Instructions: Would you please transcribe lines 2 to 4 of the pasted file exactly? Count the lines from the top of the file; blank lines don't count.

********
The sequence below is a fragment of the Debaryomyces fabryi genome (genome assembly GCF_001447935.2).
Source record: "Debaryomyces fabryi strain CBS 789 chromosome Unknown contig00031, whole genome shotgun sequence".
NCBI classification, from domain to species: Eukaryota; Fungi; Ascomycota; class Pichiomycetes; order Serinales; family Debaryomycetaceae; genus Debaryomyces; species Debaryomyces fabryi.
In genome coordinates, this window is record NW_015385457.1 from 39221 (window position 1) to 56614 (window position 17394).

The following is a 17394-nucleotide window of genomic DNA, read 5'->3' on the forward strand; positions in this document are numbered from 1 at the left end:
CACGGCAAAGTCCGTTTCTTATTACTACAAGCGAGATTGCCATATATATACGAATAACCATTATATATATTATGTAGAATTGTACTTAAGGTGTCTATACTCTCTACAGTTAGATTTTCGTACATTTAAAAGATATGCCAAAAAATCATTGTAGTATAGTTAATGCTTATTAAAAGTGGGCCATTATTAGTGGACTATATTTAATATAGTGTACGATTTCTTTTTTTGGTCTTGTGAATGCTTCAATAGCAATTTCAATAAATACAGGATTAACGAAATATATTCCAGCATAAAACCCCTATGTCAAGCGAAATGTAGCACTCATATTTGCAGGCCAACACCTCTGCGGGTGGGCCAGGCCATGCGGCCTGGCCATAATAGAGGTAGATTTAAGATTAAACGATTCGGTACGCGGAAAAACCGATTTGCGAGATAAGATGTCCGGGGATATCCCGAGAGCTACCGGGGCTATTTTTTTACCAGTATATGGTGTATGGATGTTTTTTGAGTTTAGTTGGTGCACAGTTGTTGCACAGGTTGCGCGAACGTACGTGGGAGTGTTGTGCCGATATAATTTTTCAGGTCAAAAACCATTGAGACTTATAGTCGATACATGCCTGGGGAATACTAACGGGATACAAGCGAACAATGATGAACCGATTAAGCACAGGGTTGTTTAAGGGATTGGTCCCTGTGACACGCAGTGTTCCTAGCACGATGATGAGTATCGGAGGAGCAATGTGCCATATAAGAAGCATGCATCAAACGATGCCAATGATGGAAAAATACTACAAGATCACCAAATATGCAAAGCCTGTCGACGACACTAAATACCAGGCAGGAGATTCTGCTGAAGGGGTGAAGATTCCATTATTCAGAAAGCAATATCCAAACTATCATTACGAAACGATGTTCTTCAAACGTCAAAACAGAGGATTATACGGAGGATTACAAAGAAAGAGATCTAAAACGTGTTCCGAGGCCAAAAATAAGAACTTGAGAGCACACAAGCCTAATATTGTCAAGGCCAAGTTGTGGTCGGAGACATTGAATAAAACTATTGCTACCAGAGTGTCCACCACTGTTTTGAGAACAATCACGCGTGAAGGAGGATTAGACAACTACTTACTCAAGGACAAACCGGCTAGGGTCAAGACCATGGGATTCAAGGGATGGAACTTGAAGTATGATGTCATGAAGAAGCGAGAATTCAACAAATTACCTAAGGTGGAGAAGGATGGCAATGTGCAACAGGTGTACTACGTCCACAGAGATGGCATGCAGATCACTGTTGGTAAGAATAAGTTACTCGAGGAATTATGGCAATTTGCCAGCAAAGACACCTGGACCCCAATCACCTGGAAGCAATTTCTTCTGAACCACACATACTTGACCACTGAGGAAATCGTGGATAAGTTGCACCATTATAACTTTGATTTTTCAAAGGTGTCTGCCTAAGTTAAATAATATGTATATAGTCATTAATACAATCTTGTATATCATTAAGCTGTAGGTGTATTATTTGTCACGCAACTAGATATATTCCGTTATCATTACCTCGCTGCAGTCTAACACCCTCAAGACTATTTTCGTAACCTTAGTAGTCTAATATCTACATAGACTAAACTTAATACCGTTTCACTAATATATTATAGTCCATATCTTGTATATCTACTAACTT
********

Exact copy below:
Source record: "Debaryomyces fabryi strain CBS 789 chromosome Unknown contig00031, whole genome shotgun sequence".
NCBI classification, from domain to species: Eukaryota; Fungi; Ascomycota; class Pichiomycetes; order Serinales; family Debaryomycetaceae; genus Debaryomyces; species Debaryomyces fabryi.
In genome coordinates, this window is record NW_015385457.1 from 39221 (window position 1) to 56614 (window position 17394).